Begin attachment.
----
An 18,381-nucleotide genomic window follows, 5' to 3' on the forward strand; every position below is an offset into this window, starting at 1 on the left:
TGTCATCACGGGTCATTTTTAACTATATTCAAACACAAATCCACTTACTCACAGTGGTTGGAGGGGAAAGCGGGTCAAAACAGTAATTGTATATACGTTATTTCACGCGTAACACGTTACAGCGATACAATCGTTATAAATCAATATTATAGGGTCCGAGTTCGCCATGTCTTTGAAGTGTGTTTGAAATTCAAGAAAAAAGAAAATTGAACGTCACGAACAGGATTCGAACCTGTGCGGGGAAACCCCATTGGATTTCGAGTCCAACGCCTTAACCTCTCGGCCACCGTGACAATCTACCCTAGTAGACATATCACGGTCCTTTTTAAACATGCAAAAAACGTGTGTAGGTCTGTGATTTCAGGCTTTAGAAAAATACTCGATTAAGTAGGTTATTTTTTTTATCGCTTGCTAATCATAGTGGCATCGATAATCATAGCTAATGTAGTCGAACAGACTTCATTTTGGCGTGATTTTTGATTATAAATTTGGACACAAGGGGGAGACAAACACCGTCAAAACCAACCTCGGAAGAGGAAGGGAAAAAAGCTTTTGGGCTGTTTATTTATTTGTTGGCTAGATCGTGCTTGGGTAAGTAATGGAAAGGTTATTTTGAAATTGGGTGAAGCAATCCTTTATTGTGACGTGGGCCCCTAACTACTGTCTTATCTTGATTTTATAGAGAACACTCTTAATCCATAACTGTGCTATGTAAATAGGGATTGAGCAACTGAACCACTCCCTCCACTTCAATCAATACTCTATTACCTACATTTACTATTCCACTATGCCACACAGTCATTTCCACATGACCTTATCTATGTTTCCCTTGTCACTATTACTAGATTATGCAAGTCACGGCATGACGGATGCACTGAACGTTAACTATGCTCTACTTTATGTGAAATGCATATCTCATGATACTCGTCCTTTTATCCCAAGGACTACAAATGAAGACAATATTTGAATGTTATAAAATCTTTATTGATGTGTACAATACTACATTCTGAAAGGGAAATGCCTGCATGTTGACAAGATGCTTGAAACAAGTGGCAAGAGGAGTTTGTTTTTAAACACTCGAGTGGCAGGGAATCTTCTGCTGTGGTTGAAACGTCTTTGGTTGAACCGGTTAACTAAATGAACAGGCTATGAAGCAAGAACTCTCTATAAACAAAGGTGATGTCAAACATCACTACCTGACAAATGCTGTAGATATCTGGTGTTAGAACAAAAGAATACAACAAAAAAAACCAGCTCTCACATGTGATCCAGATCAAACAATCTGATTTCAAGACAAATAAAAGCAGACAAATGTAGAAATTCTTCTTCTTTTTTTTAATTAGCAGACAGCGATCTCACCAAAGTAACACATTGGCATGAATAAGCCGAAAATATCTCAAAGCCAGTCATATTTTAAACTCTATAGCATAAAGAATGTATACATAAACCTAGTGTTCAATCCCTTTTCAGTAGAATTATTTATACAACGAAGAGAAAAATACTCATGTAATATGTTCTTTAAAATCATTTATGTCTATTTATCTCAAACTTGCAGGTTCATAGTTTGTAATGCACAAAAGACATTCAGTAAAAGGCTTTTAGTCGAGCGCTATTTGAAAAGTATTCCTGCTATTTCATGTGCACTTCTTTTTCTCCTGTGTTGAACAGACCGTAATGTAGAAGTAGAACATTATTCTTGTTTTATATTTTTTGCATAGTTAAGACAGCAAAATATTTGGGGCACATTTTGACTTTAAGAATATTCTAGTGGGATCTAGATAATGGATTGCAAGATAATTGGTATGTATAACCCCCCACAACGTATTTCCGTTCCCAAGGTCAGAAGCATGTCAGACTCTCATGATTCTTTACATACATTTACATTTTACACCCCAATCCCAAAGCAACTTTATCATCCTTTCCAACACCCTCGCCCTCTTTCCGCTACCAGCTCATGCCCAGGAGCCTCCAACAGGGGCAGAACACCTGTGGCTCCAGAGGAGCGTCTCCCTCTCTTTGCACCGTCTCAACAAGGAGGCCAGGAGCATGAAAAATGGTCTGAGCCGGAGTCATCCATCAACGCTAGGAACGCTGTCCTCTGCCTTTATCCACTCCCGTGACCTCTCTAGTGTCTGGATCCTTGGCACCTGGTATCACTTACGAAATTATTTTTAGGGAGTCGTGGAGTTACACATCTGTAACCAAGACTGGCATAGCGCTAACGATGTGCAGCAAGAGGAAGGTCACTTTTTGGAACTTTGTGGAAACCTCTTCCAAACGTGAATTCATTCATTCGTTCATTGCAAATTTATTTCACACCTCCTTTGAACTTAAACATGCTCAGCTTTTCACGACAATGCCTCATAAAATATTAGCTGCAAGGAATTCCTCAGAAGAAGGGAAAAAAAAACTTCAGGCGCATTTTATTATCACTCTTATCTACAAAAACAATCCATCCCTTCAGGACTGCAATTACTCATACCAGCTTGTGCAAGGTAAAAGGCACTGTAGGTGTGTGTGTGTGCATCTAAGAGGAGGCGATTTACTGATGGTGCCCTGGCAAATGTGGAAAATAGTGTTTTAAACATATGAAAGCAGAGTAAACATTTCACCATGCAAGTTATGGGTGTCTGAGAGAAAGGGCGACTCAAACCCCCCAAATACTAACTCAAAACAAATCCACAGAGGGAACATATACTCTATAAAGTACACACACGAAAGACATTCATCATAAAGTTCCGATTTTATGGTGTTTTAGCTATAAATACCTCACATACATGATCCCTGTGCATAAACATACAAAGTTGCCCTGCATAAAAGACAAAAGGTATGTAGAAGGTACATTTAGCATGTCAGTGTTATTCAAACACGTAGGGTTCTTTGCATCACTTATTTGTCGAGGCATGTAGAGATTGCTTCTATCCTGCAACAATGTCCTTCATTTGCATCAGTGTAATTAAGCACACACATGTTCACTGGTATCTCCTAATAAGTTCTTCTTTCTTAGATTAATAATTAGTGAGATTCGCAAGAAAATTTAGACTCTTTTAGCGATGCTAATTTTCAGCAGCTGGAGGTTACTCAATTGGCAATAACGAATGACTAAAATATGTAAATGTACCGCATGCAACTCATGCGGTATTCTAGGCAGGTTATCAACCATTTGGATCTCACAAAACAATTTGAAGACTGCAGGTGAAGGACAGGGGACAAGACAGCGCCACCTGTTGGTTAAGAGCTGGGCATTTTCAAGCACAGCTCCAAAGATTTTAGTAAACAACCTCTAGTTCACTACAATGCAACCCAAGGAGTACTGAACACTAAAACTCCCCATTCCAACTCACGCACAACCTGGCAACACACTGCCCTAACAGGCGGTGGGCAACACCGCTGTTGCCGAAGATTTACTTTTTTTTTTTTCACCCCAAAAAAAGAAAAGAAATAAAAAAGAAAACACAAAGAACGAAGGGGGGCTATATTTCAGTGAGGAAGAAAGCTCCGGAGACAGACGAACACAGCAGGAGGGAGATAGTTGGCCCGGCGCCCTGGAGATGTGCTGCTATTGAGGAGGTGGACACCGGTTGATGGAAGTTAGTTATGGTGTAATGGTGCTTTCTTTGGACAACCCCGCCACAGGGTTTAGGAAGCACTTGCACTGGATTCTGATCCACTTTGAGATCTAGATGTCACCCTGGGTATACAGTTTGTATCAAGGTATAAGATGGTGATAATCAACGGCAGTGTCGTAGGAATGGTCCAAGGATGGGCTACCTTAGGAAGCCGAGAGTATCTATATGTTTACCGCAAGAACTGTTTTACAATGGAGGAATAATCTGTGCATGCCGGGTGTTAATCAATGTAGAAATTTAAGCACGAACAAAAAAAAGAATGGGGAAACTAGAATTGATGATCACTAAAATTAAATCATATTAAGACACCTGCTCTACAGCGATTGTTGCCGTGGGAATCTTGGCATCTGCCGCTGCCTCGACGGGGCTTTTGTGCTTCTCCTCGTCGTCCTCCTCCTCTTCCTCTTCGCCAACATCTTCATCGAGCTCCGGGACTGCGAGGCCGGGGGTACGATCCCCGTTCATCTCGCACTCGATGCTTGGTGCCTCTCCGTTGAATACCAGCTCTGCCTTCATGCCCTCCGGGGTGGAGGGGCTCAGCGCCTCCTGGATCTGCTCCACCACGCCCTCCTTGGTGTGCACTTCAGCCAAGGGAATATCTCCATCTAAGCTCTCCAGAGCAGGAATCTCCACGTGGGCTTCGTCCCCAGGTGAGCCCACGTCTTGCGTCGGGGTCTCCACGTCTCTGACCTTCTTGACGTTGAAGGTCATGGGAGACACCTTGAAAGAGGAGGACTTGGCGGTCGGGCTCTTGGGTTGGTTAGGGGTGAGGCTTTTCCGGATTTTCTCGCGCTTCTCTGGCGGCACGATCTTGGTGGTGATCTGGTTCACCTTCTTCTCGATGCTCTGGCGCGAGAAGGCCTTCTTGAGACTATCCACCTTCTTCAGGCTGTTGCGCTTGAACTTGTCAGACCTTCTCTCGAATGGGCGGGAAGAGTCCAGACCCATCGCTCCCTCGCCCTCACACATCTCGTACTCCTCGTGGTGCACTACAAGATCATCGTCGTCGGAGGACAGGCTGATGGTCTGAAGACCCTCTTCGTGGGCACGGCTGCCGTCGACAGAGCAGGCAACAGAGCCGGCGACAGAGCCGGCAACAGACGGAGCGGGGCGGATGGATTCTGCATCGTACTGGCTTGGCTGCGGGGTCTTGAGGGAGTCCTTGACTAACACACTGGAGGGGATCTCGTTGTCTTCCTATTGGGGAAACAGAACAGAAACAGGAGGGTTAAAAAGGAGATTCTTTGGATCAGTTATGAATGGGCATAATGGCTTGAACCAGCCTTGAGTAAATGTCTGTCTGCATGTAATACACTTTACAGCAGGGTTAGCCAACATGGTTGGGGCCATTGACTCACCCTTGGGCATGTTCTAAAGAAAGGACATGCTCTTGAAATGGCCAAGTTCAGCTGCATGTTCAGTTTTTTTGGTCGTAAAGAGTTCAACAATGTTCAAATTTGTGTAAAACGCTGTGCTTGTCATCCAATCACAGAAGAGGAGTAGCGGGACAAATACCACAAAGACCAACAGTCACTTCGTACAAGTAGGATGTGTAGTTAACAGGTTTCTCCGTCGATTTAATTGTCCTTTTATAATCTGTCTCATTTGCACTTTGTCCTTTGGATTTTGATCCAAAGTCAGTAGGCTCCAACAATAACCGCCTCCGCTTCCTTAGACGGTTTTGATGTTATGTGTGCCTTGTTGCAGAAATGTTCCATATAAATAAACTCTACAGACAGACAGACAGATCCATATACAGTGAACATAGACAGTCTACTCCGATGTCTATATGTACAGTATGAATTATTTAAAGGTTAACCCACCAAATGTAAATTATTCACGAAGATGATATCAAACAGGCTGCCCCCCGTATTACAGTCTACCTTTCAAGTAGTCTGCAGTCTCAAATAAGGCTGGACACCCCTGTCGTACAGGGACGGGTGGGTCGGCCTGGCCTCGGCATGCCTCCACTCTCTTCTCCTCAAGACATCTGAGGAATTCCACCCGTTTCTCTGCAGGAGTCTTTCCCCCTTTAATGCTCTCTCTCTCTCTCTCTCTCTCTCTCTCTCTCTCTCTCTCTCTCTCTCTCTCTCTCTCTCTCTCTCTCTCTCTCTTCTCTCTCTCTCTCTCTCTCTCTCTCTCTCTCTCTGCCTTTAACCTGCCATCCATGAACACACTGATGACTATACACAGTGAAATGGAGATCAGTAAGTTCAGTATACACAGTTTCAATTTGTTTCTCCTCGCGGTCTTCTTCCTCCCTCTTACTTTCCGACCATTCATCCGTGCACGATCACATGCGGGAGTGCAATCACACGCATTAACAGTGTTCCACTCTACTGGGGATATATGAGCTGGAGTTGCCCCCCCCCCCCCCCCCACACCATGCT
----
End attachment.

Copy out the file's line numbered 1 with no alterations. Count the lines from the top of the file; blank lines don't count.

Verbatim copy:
An 18,381-nucleotide genomic window follows, 5' to 3' on the forward strand; every position below is an offset into this window, starting at 1 on the left: